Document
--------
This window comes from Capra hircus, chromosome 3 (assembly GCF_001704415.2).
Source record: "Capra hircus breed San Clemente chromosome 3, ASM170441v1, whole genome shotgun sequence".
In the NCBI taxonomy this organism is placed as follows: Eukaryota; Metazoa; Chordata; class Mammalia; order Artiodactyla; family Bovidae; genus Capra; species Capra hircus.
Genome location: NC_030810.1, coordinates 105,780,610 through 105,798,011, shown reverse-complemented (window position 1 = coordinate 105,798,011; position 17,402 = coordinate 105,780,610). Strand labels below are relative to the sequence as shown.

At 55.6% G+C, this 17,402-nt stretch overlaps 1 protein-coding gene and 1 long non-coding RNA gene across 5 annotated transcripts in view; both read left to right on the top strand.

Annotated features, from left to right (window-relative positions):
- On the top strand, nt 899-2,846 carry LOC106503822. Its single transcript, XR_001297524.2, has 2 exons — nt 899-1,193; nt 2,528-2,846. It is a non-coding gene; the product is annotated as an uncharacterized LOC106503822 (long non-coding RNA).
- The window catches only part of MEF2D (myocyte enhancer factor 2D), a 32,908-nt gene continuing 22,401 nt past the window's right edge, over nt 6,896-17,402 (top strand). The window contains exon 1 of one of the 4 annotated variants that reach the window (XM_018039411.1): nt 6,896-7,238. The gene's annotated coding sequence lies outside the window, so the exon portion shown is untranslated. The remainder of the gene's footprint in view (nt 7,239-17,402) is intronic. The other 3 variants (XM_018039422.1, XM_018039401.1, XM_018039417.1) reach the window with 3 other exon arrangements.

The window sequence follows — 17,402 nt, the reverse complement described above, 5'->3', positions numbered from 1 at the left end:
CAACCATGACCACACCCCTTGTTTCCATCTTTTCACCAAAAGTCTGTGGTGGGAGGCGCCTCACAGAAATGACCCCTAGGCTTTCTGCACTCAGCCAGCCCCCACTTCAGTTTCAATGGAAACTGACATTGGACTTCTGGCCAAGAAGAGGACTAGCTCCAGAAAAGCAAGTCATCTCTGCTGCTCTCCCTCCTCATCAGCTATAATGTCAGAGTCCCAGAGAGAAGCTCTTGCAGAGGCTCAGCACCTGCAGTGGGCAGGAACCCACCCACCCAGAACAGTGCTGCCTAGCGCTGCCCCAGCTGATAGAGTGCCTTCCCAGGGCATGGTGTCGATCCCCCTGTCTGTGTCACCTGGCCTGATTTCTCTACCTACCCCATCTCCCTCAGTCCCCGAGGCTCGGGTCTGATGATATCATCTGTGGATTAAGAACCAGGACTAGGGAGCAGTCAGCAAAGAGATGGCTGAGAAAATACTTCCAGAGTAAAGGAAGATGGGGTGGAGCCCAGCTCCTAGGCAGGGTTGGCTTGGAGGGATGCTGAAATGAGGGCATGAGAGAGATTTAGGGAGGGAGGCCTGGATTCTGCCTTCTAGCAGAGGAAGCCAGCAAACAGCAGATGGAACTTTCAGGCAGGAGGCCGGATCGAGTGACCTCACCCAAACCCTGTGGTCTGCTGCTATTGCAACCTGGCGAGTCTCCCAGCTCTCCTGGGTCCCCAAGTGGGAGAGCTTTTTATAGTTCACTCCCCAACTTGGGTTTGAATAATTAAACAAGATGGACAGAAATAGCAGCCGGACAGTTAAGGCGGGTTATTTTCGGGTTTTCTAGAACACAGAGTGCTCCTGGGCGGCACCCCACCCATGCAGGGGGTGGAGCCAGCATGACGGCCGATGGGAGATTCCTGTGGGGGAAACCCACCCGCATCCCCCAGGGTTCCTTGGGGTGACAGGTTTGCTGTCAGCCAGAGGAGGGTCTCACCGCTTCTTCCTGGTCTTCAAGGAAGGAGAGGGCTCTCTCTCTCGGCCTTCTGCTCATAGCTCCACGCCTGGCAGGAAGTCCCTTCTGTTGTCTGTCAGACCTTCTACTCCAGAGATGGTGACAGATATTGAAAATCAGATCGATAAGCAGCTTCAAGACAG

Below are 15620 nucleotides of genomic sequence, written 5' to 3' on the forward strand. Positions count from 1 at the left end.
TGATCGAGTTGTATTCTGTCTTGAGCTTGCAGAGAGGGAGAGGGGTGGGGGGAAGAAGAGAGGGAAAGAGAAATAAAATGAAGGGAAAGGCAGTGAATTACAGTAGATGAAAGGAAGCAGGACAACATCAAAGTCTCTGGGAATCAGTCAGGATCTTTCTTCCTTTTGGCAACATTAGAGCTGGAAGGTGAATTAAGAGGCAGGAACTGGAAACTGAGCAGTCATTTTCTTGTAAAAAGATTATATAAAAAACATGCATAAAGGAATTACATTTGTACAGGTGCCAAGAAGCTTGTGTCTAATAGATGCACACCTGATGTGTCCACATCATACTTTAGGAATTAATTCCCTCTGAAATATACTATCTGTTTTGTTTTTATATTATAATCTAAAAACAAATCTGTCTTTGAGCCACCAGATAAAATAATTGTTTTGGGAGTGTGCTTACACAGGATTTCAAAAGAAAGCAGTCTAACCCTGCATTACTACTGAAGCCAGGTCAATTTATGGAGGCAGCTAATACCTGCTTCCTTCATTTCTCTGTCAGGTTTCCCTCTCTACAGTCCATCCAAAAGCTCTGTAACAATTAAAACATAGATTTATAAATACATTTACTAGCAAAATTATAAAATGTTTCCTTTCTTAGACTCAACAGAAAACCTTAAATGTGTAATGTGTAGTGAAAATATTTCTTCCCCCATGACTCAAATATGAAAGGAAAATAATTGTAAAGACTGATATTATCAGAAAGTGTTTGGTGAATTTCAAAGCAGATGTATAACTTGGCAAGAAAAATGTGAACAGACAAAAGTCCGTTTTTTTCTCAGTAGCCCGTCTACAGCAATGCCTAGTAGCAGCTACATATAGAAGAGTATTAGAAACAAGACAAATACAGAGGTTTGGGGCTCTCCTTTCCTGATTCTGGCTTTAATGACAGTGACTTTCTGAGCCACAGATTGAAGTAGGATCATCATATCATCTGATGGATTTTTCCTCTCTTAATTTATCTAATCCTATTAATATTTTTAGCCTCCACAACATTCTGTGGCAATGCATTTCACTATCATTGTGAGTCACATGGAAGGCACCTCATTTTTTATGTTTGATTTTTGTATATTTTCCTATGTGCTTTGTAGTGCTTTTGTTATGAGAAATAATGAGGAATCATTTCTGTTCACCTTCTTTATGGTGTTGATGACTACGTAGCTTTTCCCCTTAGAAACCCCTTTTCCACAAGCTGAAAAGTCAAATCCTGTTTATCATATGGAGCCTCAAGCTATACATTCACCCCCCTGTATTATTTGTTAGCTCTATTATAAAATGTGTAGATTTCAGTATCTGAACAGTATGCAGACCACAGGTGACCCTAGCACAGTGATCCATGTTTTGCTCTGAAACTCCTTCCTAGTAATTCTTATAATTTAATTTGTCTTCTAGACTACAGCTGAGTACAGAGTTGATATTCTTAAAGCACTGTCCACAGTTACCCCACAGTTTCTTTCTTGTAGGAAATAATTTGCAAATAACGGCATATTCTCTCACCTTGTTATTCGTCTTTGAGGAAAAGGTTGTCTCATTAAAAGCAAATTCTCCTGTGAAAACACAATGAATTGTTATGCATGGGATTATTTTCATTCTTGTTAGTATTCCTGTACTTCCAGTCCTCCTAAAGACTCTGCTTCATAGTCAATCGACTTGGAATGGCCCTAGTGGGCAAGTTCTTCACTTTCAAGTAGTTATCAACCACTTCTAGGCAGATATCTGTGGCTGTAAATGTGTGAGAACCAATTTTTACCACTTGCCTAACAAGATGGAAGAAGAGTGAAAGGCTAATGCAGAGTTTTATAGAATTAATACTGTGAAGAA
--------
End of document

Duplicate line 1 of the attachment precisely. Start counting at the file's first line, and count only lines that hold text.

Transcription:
This window comes from Capra hircus, chromosome 3 (assembly GCF_001704415.2).